It came when she was twenty-five. She was annoyed.
What had happened to being an adult? To being unchanged and unchangeable? To being emotionally mature? She had stopped growing at 5’ 10, nine years ago. Her hair, which had been darkening since birth, had settled at a bark-like hue when she was fourteen. Her feet had been sixes since she was twelve and her freckles were few and faint. She had no bruises. She never bled.
She no longer shuffled around Manchester in the heavy woollen fleece of her adolescence. She no longer wore childish hats starring Totoro or Pikachu. She wore a smart black leather jacket and an occasional beret. Her once-bobbed hair was now long and permanently pinned back in a sophisticated twist.
And yet here it, was, this tooth. It arrived with no formal warning. A large amount of pain preceded it, but she brushed her teeth too hard and expected pain. When the yellow crown broke through the gum, like some ugly animal that had been living underground, she was appalled.
The tooth was doing nothing wrong, she admitted. It was just being. It was uninvited. If she had thought about having another tooth, and decided it might be a good idea, then maybe the situation would be different. The fact was it was an intruder, it was unplanned. Like a pregnancy, she thought. She knew that would never be a problem.
Every morning after rising from her bed she examined it in the mirror, very cautiously touched it. Then she shut her mouth, washed, dressed and didn’t look at or acknowledge it until the evening, last thing before switching off the light. When she was in her nightdress. When she was not beautiful. That was when she could bear to see it.
It grew steadily. By the time her dentist’s check-up came around it was more or less through. The dentist was pleased with it, said it was healthy. He felt around her other gums and said she didn’t look set to have any more. She thanked him, expressionless.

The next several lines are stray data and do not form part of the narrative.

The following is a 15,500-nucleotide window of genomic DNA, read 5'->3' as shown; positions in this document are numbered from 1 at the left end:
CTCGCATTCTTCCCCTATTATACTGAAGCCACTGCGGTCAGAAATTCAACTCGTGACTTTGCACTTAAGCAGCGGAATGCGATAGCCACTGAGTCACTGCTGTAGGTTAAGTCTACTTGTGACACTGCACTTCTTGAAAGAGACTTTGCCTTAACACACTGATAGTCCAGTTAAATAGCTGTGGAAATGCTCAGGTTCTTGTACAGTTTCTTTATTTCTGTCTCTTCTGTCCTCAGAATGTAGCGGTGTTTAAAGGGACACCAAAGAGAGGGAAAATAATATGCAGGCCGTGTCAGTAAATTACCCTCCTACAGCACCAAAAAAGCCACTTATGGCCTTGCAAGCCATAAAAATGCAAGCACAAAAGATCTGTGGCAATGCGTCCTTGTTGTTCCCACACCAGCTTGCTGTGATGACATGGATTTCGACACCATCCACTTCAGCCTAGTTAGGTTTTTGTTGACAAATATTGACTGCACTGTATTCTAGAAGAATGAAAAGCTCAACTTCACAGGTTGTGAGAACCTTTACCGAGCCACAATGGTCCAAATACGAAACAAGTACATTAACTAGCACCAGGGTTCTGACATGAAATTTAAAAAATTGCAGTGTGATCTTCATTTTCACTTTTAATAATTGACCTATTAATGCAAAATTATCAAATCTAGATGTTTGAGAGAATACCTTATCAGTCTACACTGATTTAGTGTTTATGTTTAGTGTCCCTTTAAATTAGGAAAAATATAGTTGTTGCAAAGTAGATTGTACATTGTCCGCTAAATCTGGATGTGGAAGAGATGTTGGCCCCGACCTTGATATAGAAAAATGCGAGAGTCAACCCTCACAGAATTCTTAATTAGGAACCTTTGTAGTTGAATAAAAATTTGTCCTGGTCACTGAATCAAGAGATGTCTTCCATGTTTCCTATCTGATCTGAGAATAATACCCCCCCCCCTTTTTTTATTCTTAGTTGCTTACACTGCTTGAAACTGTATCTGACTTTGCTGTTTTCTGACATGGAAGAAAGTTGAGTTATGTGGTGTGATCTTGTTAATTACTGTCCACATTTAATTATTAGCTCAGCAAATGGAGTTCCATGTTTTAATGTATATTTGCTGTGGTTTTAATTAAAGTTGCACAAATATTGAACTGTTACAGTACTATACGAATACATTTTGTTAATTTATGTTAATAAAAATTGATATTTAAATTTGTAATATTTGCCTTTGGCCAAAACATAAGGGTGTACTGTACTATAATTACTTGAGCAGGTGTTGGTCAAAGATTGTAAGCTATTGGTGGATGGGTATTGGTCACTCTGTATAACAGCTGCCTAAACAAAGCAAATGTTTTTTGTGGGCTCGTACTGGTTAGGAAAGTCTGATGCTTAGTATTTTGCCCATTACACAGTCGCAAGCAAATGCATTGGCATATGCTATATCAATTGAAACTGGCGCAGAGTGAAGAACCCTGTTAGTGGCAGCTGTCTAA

Soon after, she attended the opening evening of a new art exhibition. She vaguely knew some of the people involved. She remembered being a kid and doing endless activity days at the art gallery, being a tween and taking on yearly projects. She’d been one of their shining stars, had graced their website time after time. She hated those photos now, the grinning gap-toothed freckly blonde kid she would never be again.
She wrapped her heather-coloured scarf more tightly around her neck. It was hot but it looked chic. She stepped up to a painting, a cacophony of blues and greens and yellows, and tried to understand it. She couldn’t. She couldn’t make them talk to her anymore. She blinked back tears. She couldn’t cry, not now.
“It’s part of my sunset series,” a voice said.
She turned to see a guy of around thirty by her side.
“It’s an unusual colour for a sunset.”
“The blue and green and yellow? No, they’re not the sunset. They’re everything else. The sunset is the line at the bottom, that black line. That’s the moment the sun disappears. It’s the important part that no-one sees.”
Suddenly great sadness filled her.
“Thank you,” she said.
On slipping out of the gallery she was greeted by snow. It was light, gentle. It would have annoyed her earlier. She wasn’t prepared for it. But she just walked. Oxford Road was quiet. She remembered the paintings, a whole gallery of them, each a mess of colour with one thin black line. They caused her a pain she could hardly bear.
She sat at a bus stop and felt for her tooth with her tongue. It felt smooth, firm. Like it belonged. She took a hand from a glove and touched it. She was shocked at how cold her hand was. She sucked it. Some snow landed on it and she sucked that. It tasted acidic.
The bus came and she boarded and paid. She sat and felt her tooth again. She couldn’t keep away from it now. It was so perfect it astounded her. How had she done it? How had her body grown something new, now? Could it… Could it possibly do it again?
She rang the bell, not knowing or caring where they were. She stepped down into the street and broke down in tears. She poked her tooth again and then, bracing herself, bit down. Blood spilled over her finger and hand. She stared at it, red on white, alien.
The snow fell harder and she shivered and longed for a woollen fleece. She was 5’ 10, she was thin, she was classy. Her hair twist and heather-coloured scarf and navy gloves hid the tooth she couldn’t stop and the blood she couldn’t start.
She sank down in a heap of snow and the sky turned from black and white to purple and turquoise and pink Technicolor swirls. Psychedelic. She lay down, numb, her body a long black line in the snow.
Elizabeth Gibson is a Masters student at the University of Manchester and a Digital Reporter for Manchester Literature Festival. Her work has appeared in The Cadaverine, London Journal of Fiction, Now Then, Far Off Places, Severine and Ink, Sweat and Tears. She tweets at @Grizonne, Facebooks here and blogs here.
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